Still, while the story progressed, her character never really did. Her only problem was getting out of her bad external situation, but it never went any deeper. By the second version, I was more focused on the idea that Nimira's life had hardened her to some degree, making her too focused on practical survival rather than her heart. (Note, in these first two versions, Erris was not the love interest. More on that later!):

. “Nim, I think falling in love would be good for you. You’re not very romantic, you know—in fact, you’re downright stolid. Always trying to work hard and be practical.”
“I am practical. I’ve always been practical.” I didn’t see what was wrong with that. “Anyway, I have to be. At home, I had to care for my younger sister and brother, and then I was the oldest girl in the dance troupe—“
Erris slapped his hands together, startling me. “Yes, that’s it! You’re the oldest. You’re always so very much the oldest. You act as if you have a terrific weight on your shoulders.”
“But I do. I’m a slave. I have to work hard, or I’ll be sent to a…a brothel.”
“But why don’t you run away? You could join an acting troupe or a circus.”
Suddenly I felt very angry with him. It was easy for him to say, being a ghost without particular responsibilities. “That stuff is for stories, Erris. I’m sorry. We’ll have to talk later. Ronna is probably looking for me.”

It was better, but I still didn't really like Nimira as much as I should. I liked her best when she was funny and proud, but it felt a little out of place with her background of living on a farm and taking care of younger siblings. In the version that sold, Nimira was a dancer at the royal court and an only child, with a lot more pride that had kept her from connecting with people in the past, and makes her fall hard and fast for Erris. She is no longer a slave, but a girl who made her own choice to come to Lorinar. In the final version, I finally really understood her.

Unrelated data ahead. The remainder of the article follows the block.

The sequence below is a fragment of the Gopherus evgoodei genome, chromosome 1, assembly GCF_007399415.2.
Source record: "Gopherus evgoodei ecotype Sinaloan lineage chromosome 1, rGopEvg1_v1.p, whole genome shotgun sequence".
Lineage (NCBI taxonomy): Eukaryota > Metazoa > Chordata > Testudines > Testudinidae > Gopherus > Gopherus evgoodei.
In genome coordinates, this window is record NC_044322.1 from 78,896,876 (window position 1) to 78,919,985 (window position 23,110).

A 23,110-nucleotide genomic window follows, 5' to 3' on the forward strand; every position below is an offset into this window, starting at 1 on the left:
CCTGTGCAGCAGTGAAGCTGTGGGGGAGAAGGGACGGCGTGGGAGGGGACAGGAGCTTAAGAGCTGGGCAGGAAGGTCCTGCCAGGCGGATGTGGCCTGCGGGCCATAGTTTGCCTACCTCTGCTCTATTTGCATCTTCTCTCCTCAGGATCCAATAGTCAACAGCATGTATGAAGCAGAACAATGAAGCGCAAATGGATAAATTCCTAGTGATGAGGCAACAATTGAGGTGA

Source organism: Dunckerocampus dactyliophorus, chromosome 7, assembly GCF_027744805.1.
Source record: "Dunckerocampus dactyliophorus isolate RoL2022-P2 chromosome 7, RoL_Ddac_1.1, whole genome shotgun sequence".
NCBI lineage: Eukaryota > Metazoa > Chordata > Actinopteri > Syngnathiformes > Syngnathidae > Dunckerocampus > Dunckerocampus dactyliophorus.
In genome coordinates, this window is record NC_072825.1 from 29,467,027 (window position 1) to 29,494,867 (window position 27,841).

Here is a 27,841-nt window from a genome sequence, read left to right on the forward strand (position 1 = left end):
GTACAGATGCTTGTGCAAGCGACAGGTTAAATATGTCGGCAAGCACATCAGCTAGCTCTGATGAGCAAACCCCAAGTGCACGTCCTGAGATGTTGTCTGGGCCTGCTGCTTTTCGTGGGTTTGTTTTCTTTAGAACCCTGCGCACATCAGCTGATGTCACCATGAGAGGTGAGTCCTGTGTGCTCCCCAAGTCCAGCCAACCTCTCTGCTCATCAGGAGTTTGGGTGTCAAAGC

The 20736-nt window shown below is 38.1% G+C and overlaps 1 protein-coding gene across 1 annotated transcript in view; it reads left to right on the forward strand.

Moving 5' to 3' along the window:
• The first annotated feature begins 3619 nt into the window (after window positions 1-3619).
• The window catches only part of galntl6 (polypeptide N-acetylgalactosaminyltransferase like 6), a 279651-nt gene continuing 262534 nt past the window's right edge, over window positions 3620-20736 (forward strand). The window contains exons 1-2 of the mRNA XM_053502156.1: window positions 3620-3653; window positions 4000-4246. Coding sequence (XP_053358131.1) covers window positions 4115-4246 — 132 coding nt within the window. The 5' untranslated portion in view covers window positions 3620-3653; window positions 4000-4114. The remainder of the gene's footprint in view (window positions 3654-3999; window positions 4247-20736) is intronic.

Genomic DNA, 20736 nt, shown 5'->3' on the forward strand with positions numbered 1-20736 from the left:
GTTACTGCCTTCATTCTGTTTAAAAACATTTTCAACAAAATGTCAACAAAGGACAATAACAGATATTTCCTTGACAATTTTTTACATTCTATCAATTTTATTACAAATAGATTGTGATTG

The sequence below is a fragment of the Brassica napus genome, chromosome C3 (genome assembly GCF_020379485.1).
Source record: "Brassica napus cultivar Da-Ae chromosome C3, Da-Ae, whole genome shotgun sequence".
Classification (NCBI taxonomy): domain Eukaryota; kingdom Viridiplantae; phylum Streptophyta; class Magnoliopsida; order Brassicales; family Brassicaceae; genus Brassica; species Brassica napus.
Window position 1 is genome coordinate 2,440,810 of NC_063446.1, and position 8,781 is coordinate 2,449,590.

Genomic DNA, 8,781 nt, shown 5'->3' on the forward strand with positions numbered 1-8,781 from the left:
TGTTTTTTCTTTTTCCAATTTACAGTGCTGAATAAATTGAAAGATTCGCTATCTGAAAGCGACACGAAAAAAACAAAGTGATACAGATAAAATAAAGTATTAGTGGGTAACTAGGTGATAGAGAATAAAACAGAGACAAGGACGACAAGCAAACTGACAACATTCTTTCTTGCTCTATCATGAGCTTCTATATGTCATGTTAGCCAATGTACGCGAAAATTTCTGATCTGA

Next up: How Erris went from melodramatic ghost to fairy prince!

Tuesday, June 15, 2010

State of the debut authors

The other day I was bored. Now, I love numbers, and like many debut authors, I wonder how I'm doing compared to my debut author peers, and spend more time than is necessary trying to collate data based on various sets on numbers. It's easy to freak out because there are SO MANY debut authors in a year...OMG, the Tenners group has 95 members, and even noting that some of them are duplicate LJ-names and some of them I have nooo idea who they are, that's still a lot of debuts. And not every single 2010 debut author is a Tenner.

That got me wondering just how many debut authors become career authors. It's WAY too early to truly tell this from the Tenners group. I mean, WAY. Someone who is struggling with their second book today could be celebrating bestseller status in five years. Such is the nature of creative business! But, we're halfway through 2010 now and everyone is thinking about their second books, and it certainly bodes well if you have already written and sold that second book at this point. I think a lot of writers who are just striving for the agent or the first deal think that debut authors have it made in the shade.

Well, they don't. But it's hardly hopeless either.

I made a very vague list of 2010 debut authors and how they're doing. Note: Very vague list. It would be creepy and wrong to get specific and name names. And obviously my data is not terribly specific. We have a weekly check-in at Tenners, but only about half the members actually check in, and then it's not like they go into huge detail. So these are HIGHLY UNSCIENTIFIC statistics. But interesting nonetheless.

About one third of 2010 debut authors have a second book completed and sold.